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Some Thoughts On Pricing, Part II

October 16th, 2008 1 comment

Let's say instead of a uniform distribution, as described in "Some Thoughts On Pricing, Part I" and its simulation, comparable products' (say apple juice) prices hover around 10.00 pesos, with standard deviation 3.00 pesos, and the distribution is normal (by omniscience).  If there is just one other competing company (F1) against me I could have ascertained the mean and variance (or standard deviation) by sampling its pricing across 1000 shops, and obtained them by maximum likelihood.  If there are more than one companies (several tens) in the market competing against me perhaps I could have derived the distribution parameters by maximum likelihood across a shelf of a single shop (by ergodicity), always assuming prices across companies are realizations of the same distribution.

An advantage of the Gaussian distribution is that the domain is the entire real line, and so probabilities are assigned for every conceivable price (even negative prices, meaning I as a supplier choose to pay you the consumer to take the product!).  Expected profit is likewise therefore defined everywhere of practical interest.

Following as before, let's say again that the cost of producing a single unit of product is 1 for me (*).  The probability of my selling by  being the lowest price at a particular shop is one minus the cumulative density of a Gaussian:

1 - \frac{1}{2}\big(1+erf(\frac{x - \mu}{\sigma \sqrt{2}})\big) ,

or in this case:

1 - \frac{1}{2}\big(1+erf(\frac{x - 10}{3 \sqrt{2}})\big) ,

and the probability of failing at a sale is the cumulative density:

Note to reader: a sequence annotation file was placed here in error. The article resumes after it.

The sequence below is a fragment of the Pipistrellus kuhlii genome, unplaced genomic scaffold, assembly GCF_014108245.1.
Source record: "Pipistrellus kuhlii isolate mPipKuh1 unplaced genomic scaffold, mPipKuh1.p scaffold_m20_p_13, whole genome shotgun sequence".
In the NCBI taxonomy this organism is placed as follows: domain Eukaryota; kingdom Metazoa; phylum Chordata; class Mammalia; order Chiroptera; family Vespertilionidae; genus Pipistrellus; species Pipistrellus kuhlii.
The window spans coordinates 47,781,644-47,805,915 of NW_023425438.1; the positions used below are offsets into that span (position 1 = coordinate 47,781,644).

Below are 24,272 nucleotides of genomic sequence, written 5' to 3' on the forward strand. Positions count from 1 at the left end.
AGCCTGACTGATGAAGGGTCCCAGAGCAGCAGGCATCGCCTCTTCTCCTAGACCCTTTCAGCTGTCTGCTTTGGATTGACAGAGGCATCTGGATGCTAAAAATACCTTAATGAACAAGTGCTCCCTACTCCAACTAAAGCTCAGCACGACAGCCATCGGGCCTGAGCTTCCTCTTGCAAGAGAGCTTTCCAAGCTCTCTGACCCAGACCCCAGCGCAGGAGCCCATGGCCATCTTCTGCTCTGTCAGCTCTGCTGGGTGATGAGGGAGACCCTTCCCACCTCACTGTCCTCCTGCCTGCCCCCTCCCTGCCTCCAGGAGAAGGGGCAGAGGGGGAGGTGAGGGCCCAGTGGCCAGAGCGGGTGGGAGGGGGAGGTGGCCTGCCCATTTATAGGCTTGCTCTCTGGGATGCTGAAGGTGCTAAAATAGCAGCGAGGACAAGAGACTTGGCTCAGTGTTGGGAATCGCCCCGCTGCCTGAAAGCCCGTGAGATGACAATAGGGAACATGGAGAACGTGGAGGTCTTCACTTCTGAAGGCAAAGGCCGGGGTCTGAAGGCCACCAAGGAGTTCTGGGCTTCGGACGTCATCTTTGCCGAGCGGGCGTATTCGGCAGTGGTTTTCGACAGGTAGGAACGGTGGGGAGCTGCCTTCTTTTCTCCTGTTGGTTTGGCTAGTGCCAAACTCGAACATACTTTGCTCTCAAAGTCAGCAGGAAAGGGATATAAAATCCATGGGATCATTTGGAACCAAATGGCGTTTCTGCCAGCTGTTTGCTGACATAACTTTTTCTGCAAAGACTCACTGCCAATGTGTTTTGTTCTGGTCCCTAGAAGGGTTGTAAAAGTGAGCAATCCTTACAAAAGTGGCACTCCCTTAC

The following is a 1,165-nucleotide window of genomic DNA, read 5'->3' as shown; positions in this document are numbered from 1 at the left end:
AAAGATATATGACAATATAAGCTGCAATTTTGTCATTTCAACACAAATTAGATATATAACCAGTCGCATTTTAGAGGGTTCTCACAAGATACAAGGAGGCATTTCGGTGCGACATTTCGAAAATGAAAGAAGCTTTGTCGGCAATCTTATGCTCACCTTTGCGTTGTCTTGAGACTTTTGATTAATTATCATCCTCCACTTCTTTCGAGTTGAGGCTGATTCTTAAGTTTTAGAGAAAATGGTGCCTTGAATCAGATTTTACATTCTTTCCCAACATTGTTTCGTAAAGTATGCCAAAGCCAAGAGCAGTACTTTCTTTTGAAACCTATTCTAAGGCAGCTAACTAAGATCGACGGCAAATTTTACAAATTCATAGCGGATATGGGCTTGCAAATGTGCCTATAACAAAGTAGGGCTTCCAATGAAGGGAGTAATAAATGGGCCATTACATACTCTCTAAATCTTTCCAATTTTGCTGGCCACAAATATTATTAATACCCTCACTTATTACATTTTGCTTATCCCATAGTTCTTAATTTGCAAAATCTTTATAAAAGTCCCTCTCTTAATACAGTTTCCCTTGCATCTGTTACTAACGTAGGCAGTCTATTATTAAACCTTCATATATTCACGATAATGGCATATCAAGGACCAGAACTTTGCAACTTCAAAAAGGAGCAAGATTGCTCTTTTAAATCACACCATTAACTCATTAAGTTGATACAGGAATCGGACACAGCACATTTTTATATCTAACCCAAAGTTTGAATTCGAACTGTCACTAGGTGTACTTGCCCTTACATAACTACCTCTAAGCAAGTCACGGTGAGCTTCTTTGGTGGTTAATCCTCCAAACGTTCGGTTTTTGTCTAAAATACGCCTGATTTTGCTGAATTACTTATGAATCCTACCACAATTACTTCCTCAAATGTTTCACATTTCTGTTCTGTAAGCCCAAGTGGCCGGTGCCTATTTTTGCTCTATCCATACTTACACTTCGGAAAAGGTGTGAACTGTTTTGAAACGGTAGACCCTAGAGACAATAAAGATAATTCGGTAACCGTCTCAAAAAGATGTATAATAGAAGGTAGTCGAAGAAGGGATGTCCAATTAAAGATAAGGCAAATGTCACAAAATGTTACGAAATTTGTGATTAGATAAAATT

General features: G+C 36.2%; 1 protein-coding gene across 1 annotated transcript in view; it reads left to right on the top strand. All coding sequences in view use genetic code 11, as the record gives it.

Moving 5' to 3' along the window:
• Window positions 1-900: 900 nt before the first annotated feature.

\frac{1}{2}\big(1+erf(\frac{x - 10}{3 \sqrt{2}})\big)

As before, for one competing company, my expected profit is:

 E_p(x) = \Big(1 - \frac{1}{2}\big(1+erf(\frac{x - 10}{3 \sqrt{2}})\big)\Big) \cdot (x-1) + \frac{1}{2}\big(1+erf(\frac{x - 10}{3 \sqrt{2}})\big) \cdot (-1)

and if there are n competing companies,

 E_p(x) =\Big(1 - \frac{1}{2}\big(1+erf(\frac{x - 10}{3 \sqrt{2}})\big)\Big)^n (x-1) +

 + \Big(1 - \Big(1 - \frac{1}{2}\big(1+erf(\frac{x - 10}{3 \sqrt{2}})\big)\Big)^n\Big)(-1)

Here I have graphed price to expected profit for 1...5, 10, 20, and 40 competing companies.  I also used a computer to obtain approximations of zeroes and extrema.

One of the remarkable things about this family of functions is that maximum expected profit can be achieved for any competition in the market, no matter if there are few companies competing against me or thousands, although if there are several hundreds or thousands at some point my maximum expected profit is negative (but never less than -1, of course, since I cannot lose more than what I cannot sell).  Here's a graph of this phenomenon:

Another remarkable thing is that maxima seem to lie on a line defined for  E_p(x) > -1 , although I am not entirely sure of the behavior at near  E_p(x) = -1 (maxima may in fact be asymptotic to such).  Break-even prices become lower and lower the more competition there is, until finally there is a point at which, even though I may sell some product of apple juice, I can never make up for my expense (graph above).  Lastly, here again maximal expected profit is achieved at lower pricing the more competition there is in the market.

At any rate, the lesson would seem to be: the more competition there is, the more the piece of the pie is divided up, the lesser the maximal profit for me.

In my next post, I will describe what happens to expected profit when the Gaussian distribution of prices across competing firms is more certain: by this I mean the standard deviation or variance is smaller, which translates to there being a general agreement or consensus across suppliers about what the price of a product should be.